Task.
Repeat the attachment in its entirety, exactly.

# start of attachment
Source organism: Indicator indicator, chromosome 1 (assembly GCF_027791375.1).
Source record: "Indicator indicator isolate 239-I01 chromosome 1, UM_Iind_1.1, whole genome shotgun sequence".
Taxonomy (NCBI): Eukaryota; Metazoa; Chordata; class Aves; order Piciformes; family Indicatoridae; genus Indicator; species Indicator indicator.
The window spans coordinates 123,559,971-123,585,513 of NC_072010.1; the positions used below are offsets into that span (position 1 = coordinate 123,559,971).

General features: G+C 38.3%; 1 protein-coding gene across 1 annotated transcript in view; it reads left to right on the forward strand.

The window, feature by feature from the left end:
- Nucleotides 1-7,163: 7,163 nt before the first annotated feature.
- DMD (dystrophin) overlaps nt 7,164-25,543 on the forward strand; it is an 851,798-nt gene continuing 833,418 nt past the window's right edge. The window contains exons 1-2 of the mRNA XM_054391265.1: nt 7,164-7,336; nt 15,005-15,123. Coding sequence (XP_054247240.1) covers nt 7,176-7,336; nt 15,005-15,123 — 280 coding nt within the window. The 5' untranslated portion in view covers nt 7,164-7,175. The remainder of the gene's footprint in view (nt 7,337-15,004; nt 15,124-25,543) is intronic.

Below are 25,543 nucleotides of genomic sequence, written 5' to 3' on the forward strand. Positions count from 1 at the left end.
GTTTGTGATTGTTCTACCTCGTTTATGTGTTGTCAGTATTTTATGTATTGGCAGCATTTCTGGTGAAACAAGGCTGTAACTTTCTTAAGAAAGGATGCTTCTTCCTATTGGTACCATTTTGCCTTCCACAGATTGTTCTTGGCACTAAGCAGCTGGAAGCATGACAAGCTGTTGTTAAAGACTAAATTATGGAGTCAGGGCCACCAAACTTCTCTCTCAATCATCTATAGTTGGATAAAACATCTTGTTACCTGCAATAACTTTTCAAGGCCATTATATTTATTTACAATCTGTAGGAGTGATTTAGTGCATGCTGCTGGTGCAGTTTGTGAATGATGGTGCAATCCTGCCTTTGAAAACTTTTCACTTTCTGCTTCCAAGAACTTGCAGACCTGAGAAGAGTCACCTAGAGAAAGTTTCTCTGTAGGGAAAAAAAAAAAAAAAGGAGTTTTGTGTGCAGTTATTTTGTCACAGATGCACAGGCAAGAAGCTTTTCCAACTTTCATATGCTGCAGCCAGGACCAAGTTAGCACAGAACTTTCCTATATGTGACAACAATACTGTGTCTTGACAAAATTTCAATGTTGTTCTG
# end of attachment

Source organism: Indicator indicator, chromosome 1 (assembly GCF_027791375.1).
Source record: "Indicator indicator isolate 239-I01 chromosome 1, UM_Iind_1.1, whole genome shotgun sequence".
Taxonomy (NCBI): Eukaryota; Metazoa; Chordata; class Aves; order Piciformes; family Indicatoridae; genus Indicator; species Indicator indicator.
The window spans coordinates 123,559,971-123,585,513 of NC_072010.1; the positions used below are offsets into that span (position 1 = coordinate 123,559,971).

General features: G+C 38.3%; 1 protein-coding gene across 1 annotated transcript in view; it reads left to right on the forward strand.

The window, feature by feature from the left end:
- Nucleotides 1-7,163: 7,163 nt before the first annotated feature.
- DMD (dystrophin) overlaps nt 7,164-25,543 on the forward strand; it is an 851,798-nt gene continuing 833,418 nt past the window's right edge. The window contains exons 1-2 of the mRNA XM_054391265.1: nt 7,164-7,336; nt 15,005-15,123. Coding sequence (XP_054247240.1) covers nt 7,176-7,336; nt 15,005-15,123 — 280 coding nt within the window. The 5' untranslated portion in view covers nt 7,164-7,175. The remainder of the gene's footprint in view (nt 7,337-15,004; nt 15,124-25,543) is intronic.

Below are 25,543 nucleotides of genomic sequence, written 5' to 3' on the forward strand. Positions count from 1 at the left end.
GTTTGTGATTGTTCTACCTCGTTTATGTGTTGTCAGTATTTTATGTATTGGCAGCATTTCTGGTGAAACAAGGCTGTAACTTTCTTAAGAAAGGATGCTTCTTCCTATTGGTACCATTTTGCCTTCCACAGATTGTTCTTGGCACTAAGCAGCTGGAAGCATGACAAGCTGTTGTTAAAGACTAAATTATGGAGTCAGGGCCACCAAACTTCTCTCTCAATCATCTATAGTTGGATAAAACATCTTGTTACCTGCAATAACTTTTCAAGGCCATTATATTTATTTACAATCTGTAGGAGTGATTTAGTGCATGCTGCTGGTGCAGTTTGTGAATGATGGTGCAATCCTGCCTTTGAAAACTTTTCACTTTCTGCTTCCAAGAACTTGCAGACCTGAGAAGAGTCACCTAGAGAAAGTTTCTCTGTAGGGAAAAAAAAAAAAAAAGGAGTTTTGTGTGCAGTTATTTTGTCACAGATGCACAGGCAAGAAGCTTTTCCAACTTTCATATGCTGCAGCCAGGACCAAGTTAGCACAGAACTTTCCTATATGTGACAACAATACTGTGTCTTGACAAAATTTCAATGTTGTTCTG